Alert 2011-5| May 17, 2011

Fraudulent Regulatory Agency Issuance: Fraudulent Correspondence Regarding an Outstanding Payment Transaction Supposedly Reviewed by the Comptroller of the Currency

To

Chief Executive Officers of All National Banks; All State Banking Authorities; Chairman, Board of Governors of the Federal Reserve System; Chairman, Federal Deposit Insurance Corporation; Conference of State Bank Supervisors; Deputy Comptrollers (districts); Assistant Deputy Comptrollers; District Counsel; and All Examining Personnel

A fictitious letter, allegedly issued by the Office of the Comptroller of the Currency (OCC) regarding a payment transaction purportedly reviewed and discussed by employees of the OCC and by other employees within the U.S. Department of the Treasury, is in circulation. The fictitious letter and related correspondence could potentially be distributed via email, fax, or postal mail.

Any document claiming that the OCC is involved in directing the release of outstanding contractual payments is fraudulent. The OCC does not direct, via letter, the transfer of funds to individuals, business enterprises, or governmental entities.

The letter indicates that a payment transaction was reviewed by the Acting Comptroller of the Currency, as well as a number of employees and divisions purportedly within the U.S. Department of the Treasury. The letter directs the recipient to contact the Director of the Wire Transfer Department at Halifax Bank in London, England, regarding the receipt of an overdue payment.

Attached is a copy of this fraudulent letter, which is being circulated in an attempt to elicit funds and gather personal information for use in possible future identification theft.

The correspondence in question references the actual Acting Comptroller, John Walsh, and it contains the forged signature of a former OCC employee. The correspondence also includes, next to the forged signature, the seal of the Office of Thrift Supervision.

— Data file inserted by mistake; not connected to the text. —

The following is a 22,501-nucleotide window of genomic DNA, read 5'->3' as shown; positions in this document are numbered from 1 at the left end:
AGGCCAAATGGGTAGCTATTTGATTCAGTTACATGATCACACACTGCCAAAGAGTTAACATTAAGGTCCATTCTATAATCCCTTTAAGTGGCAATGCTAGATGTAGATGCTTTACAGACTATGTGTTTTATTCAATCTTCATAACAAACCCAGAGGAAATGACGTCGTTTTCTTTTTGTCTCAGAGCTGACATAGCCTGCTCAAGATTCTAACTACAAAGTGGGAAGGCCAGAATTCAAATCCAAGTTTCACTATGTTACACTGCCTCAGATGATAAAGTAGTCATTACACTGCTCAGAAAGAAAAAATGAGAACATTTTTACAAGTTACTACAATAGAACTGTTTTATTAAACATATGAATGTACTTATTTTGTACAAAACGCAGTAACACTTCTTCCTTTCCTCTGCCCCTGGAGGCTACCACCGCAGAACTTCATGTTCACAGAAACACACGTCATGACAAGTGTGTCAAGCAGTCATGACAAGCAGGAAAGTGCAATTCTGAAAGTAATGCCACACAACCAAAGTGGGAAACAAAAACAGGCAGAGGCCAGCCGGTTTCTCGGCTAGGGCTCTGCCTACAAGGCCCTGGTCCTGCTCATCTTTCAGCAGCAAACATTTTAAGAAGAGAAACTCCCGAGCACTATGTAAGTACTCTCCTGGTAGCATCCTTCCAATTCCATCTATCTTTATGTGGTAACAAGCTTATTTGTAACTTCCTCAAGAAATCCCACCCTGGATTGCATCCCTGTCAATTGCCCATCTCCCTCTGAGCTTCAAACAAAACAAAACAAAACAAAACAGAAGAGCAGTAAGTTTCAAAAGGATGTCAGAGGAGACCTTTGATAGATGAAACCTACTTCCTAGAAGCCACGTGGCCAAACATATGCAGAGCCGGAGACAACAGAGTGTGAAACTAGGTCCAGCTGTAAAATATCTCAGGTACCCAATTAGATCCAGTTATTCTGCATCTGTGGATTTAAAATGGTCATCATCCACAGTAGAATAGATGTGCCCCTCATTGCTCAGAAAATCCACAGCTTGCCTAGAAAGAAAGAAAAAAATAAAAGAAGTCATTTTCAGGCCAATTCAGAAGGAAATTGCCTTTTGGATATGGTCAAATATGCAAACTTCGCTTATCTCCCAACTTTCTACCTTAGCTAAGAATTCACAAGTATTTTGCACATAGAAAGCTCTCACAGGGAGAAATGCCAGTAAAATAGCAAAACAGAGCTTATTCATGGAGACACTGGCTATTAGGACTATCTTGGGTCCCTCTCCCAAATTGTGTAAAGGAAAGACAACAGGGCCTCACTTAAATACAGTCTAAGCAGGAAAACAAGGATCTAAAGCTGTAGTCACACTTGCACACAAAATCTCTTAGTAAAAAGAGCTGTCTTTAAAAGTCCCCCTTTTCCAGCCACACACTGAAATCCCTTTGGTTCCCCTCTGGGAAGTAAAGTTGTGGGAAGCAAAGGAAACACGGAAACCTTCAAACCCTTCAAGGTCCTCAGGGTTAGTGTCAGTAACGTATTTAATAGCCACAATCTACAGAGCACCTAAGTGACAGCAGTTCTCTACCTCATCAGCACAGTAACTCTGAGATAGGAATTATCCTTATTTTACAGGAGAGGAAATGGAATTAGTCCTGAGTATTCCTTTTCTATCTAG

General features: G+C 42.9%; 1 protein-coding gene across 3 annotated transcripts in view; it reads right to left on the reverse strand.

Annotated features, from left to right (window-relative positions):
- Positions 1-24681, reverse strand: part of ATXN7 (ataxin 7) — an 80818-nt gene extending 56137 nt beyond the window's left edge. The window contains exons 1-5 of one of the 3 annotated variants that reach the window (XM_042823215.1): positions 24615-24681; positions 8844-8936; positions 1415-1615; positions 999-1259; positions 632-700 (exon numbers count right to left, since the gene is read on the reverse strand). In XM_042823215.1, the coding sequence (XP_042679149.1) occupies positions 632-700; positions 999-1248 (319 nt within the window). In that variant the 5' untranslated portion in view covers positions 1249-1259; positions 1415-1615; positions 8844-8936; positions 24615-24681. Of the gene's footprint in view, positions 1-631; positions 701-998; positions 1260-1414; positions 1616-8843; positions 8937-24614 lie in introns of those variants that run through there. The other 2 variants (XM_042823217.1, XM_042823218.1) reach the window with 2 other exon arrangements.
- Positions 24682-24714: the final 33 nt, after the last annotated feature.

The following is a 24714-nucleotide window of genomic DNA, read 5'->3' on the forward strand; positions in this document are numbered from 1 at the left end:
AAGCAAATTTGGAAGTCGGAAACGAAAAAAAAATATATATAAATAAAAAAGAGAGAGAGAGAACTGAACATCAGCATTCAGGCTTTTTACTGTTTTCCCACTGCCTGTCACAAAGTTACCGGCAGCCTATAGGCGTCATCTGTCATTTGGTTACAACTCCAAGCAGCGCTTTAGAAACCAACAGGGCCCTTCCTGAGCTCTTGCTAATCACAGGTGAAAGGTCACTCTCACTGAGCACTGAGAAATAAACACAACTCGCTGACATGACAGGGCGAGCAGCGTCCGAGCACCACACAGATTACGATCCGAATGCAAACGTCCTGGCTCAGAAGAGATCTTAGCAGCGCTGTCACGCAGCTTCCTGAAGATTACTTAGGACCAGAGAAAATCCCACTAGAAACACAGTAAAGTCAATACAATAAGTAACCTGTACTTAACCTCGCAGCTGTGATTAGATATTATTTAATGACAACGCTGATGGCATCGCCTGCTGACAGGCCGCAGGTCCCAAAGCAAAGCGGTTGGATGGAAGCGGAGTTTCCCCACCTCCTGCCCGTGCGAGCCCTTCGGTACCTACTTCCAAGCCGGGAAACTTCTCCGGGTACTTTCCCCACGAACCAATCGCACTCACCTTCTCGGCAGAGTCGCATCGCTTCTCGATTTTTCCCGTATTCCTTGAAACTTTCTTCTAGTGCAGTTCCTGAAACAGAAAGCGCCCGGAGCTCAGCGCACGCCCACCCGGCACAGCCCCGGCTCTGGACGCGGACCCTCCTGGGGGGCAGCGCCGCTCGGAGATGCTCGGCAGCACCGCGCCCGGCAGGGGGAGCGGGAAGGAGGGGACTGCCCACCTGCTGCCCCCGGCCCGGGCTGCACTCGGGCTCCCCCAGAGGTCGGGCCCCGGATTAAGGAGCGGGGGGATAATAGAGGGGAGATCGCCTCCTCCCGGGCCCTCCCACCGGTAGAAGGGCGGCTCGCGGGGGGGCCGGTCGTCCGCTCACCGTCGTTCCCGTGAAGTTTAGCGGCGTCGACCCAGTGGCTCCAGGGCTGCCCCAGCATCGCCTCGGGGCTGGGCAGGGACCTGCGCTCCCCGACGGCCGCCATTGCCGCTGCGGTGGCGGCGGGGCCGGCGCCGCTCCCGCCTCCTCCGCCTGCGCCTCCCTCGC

Before responding in any manner to any proposal supposedly issued by the OCC that involves the release of personal information or that requires the payment of any fee in connection with the proposal, you should verify that the proposal is legitimate. 

Consumers who receive counterfeit or fictitious items and associated material should file complaints with the following agencies, as appropriate:

  • U.S. Department of the Treasury, Office of Inspector General (OIG): by telephone at (800) 359-3898 or by visiting the OIG website.
  • Federal Trade Commission (FTC): by telephone at (877) FTC-HELP or, for filing a complaint electronically, via the FTC's website.
  • National Consumers League (NCL): by telephone at (202) 835-3323 or by email. To file a fraud complaint, visit the NCL fraud website.
  • Better Business Bureau (BBB): The BBB system serves markets throughout Canada, Puerto Rico, and the United States and is the marketplace leader in advancing trust between businesses and consumers. The website offers contact information for local BBBs, objective reports on more than 2 million businesses, consumer scam alerts, and tips on a wide variety of topics that help consumers find trustworthy businesses and make wise purchasing decisions.
  • Federal Bureau of Investigation Internet Crime Complaint Center (to report scams that may have originated via the internet).
  • If correspondence is received via the U.S. Postal Service, contact the U.S. Postal Inspection Service by telephone at (888) 877-7644; by mail at U.S. Postal Inspection Service, Office of Inspector General, Operations Support Group, 222 S. Riverside Plaza, Suite 1250, Chicago, IL 60606-6100; or via the online complaint form.

Additional information concerning this matter that should be brought to the attention of the Office of the Comptroller of the Currency (OCC) may be forwarded to

Office of the Comptroller of the Currency
Special Supervision Division
400 7th St. SW, Suite 3E-218; MS 8E-12
Washington, DC 20219
Phone: (202) 649-6450
Fax: (571) 293-4925
www.occ.gov
occalertresponses@occ.treas.gov

For additional information regarding other types of financial fraud, please visit the OCC's anti-fraud resources page.

 

Richard C. Stearns
Director for Enforcement & Compliance

Related Link